Ireland from Kenya

NOVEMBER 2017: Clearly a natural talent – could it be the Kenyan genes? – Tom Ireland completed the April 2016 Brighton Marathon in 2hrs44. And that was without (at his own admission) a structured training plan.

He’s a regular at Hove Promenade parkrun on a Saturday morning, and often helps out there as a pacer.

I’m delighted that Tom is joining the RunBrighton ambassador team this Winter.

Tom, firstly perhaps you can tell us a bit about yourself? What do you do when you’re not running?

I was born in Eldoret, Kenya, and lived there until I was 15. But I have to say that, although Kenya has produced many great distance runners, they are mostly from a different tribe to me. They have a much lighter physique so, unfortunately, I can’t put myself in the same category as them when it comes to my running.

I have a seven-year-old daughter, so she keeps me busy and entertained. I enjoy a lot of family time, reading and listening to music when I’m not running.

How did you get into running?

I used to play a lot of rugby, particularly when I was at university, but picked up a few injuries.

I was playing for South West England U21, as a Flanker, and dislocated my shoulder. So, I then moved out to the wing, to lessen the chances of a recurrence, but ended up with two more dislocations so I ended up having an operation.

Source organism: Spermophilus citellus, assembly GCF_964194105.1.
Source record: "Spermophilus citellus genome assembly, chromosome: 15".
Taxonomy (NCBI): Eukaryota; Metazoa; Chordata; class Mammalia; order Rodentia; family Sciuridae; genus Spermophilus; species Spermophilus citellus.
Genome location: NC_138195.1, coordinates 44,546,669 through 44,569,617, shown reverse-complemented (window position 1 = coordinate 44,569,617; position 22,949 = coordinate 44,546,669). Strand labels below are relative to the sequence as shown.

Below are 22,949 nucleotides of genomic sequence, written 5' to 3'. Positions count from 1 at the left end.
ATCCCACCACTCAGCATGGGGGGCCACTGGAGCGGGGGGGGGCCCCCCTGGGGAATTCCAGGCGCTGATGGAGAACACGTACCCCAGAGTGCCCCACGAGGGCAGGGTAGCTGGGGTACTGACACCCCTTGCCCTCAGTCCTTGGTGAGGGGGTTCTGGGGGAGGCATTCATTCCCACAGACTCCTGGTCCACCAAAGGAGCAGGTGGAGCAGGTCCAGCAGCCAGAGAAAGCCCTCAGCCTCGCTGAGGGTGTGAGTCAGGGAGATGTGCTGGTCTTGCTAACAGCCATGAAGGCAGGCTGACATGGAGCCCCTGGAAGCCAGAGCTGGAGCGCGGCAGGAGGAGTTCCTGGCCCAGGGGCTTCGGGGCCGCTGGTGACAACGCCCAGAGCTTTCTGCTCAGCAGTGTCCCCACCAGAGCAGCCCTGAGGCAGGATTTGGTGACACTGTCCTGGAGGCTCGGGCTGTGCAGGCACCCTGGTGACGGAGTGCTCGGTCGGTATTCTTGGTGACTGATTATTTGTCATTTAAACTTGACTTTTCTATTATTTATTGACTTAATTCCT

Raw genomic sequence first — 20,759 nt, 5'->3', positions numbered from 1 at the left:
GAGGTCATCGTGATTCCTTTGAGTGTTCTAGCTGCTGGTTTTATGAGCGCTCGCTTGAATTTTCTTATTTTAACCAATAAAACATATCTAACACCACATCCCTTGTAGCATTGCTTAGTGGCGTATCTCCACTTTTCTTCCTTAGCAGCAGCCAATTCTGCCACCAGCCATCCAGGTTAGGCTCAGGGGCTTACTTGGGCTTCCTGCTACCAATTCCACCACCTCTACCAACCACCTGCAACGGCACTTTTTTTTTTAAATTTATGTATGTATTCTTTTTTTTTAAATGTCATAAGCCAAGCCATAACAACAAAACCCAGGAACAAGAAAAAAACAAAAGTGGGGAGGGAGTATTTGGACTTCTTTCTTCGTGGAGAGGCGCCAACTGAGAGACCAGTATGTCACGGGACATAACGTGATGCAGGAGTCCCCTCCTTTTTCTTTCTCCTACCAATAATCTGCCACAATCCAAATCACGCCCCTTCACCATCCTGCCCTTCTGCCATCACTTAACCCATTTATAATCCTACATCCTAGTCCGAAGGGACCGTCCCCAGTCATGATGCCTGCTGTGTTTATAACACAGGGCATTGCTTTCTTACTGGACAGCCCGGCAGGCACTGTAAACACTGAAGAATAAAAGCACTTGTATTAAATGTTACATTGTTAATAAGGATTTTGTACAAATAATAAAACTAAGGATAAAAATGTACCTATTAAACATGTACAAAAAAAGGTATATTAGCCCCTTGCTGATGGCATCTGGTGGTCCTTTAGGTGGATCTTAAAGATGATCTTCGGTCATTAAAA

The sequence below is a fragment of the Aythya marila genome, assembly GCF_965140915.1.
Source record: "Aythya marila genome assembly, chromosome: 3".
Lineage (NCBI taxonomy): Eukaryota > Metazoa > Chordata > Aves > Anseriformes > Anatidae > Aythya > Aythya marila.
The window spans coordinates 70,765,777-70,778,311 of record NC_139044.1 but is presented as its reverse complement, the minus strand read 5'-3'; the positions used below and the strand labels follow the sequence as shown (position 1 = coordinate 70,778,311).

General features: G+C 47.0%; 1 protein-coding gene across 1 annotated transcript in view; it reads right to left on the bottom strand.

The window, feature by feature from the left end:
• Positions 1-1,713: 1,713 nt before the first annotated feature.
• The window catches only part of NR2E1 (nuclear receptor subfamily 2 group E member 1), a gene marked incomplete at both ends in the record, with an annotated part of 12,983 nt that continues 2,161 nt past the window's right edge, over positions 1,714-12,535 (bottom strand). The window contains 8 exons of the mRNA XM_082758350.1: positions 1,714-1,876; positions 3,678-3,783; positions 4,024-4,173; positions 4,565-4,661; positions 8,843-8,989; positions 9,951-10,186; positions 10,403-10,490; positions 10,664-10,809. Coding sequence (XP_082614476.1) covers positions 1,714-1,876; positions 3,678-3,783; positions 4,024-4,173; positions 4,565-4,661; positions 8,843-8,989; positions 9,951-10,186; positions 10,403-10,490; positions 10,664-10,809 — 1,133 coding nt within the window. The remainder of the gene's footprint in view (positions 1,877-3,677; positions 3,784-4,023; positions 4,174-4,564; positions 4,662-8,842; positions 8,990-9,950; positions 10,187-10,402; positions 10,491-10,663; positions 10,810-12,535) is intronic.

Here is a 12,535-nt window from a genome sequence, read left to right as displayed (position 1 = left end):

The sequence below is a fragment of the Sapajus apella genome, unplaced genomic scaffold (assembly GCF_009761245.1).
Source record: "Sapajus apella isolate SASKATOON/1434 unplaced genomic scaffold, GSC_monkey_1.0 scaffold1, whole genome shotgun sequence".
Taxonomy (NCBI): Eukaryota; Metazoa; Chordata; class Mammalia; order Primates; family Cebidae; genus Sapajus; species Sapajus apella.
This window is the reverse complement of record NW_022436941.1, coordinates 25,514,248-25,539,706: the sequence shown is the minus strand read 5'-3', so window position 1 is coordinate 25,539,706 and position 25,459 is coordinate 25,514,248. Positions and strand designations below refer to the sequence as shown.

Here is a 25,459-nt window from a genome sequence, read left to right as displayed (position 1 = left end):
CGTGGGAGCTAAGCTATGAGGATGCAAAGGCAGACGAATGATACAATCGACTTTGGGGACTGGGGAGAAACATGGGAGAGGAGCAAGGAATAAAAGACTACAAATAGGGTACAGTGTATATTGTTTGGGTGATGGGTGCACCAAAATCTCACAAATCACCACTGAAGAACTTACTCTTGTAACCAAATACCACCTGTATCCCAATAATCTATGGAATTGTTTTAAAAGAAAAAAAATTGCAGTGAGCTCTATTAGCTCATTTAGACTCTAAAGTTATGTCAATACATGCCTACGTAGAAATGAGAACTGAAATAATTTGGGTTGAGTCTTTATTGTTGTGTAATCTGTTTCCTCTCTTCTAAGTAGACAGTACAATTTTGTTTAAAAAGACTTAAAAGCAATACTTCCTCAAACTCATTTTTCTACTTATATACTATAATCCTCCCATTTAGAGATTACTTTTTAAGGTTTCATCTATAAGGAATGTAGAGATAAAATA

After hanging up my Rugby boots I decided to take up five-a-side football. As fate would have it though; football wasn’t any kinder to my brittle shoulder as I ended up needing a second operation after yet another dislocation but deep down I was grateful that those awful winter 9:20pm kick-offs had come to an end.

Four years of daily commute to London heralded a period of sporting inactivity but in 2013 I eventually took up touch rugby. I did a couple of parkruns that summer in the hope of taking up running when the touch rugby season drew to a close. I enjoyed the parkrun experience, but the euphoria was short lived and I didn’t lace up my running shoes again till the end of 2014 when I decided to try parkrun again. This time round I persisted with it and then I joined the now defunct Nick Rivett Sports ‘The Run Squad’.

It sounds as though you might have progressed to a higher level with your rugby if it wasn’t for the shoulder injuries. What about your family? Were your parents also sporty?

No, not really, but my younger brother played rugby at quite a good level. Having represented England at School level he went on to play for Harlequins, Wasps, London Irish and in France.

I understand you did your first marathon in 2015. How was that, and how has the progression been since then?

I ran Brighton Marathon in 2015. I was hoping for about 3hrs30 and did 3:35.

The following year, I initially targeted 1:30 for Brighton Half Marathon, hopefully to go on to run Brighton Marathon in 3:15. Every Tuesday lunchtime, I would effectively run a half-marathon, in training, gradually getting the time down. I did 1:28, then 1:25 and eventually 1:23. When it came to the Brighton Half, I actually did 1:17.

It meant I should have been capable of much faster than my 3:15 marathon target, so I set myself a revised target, to break 2:45, although I didn’t tell anyone.